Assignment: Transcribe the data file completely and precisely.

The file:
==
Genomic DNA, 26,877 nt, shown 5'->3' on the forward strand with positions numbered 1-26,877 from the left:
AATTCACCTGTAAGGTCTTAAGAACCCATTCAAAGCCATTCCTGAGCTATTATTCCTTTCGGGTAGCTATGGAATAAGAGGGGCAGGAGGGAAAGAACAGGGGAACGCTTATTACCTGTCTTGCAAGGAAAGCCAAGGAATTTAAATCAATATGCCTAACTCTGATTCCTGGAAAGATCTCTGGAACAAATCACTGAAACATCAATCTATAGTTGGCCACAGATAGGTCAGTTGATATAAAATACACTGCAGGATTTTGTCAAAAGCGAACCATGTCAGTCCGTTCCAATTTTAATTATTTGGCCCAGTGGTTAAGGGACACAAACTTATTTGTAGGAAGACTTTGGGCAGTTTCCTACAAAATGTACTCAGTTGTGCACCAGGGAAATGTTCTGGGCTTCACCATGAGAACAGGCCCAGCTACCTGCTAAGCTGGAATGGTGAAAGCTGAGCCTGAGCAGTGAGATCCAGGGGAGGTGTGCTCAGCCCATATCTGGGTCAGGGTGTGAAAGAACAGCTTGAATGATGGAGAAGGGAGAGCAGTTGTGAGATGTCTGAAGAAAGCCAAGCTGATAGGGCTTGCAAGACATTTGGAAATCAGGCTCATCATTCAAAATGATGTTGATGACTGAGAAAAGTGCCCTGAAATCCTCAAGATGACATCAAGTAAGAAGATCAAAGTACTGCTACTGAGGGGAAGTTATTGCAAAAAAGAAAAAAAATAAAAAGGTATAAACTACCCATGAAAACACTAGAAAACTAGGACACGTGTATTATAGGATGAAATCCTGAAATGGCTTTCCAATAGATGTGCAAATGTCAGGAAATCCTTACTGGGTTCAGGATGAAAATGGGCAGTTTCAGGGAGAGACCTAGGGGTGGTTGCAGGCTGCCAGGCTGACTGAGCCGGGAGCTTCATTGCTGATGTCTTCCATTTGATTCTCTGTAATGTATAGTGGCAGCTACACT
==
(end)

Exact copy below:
Genomic DNA, 26,877 nt, shown 5'->3' on the forward strand with positions numbered 1-26,877 from the left:
AATTCACCTGTAAGGTCTTAAGAACCCATTCAAAGCCATTCCTGAGCTATTATTCCTTTCGGGTAGCTATGGAATAAGAGGGGCAGGAGGGAAAGAACAGGGGAACGCTTATTACCTGTCTTGCAAGGAAAGCCAAGGAATTTAAATCAATATGCCTAACTCTGATTCCTGGAAAGATCTCTGGAACAAATCACTGAAACATCAATCTATAGTTGGCCACAGATAGGTCAGTTGATATAAAATACACTGCAGGATTTTGTCAAAAGCGAACCATGTCAGTCCGTTCCAATTTTAATTATTTGGCCCAGTGGTTAAGGGACACAAACTTATTTGTAGGAAGACTTTGGGCAGTTTCCTACAAAATGTACTCAGTTGTGCACCAGGGAAATGTTCTGGGCTTCACCATGAGAACAGGCCCAGCTACCTGCTAAGCTGGAATGGTGAAAGCTGAGCCTGAGCAGTGAGATCCAGGGGAGGTGTGCTCAGCCCATATCTGGGTCAGGGTGTGAAAGAACAGCTTGAATGATGGAGAAGGGAGAGCAGTTGTGAGATGTCTGAAGAAAGCCAAGCTGATAGGGCTTGCAAGACATTTGGAAATCAGGCTCATCATTCAAAATGATGTTGATGACTGAGAAAAGTGCCCTGAAATCCTCAAGATGACATCAAGTAAGAAGATCAAAGTACTGCTACTGAGGGGAAGTTATTGCAAAAAAGAAAAAAAATAAAAAGGTATAAACTACCCATGAAAACACTAGAAAACTAGGACACGTGTATTATAGGATGAAATCCTGAAATGGCTTTCCAATAGATGTGCAAATGTCAGGAAATCCTTACTGGGTTCAGGATGAAAATGGGCAGTTTCAGGGAGAGACCTAGGGGTGGTTGCAGGCTGCCAGGCTGACTGAGCCGGGAGCTTCATTGCTGATGTCTTCCATTTGATTCTCTGTAATGTATAGTGGCAGCTACACT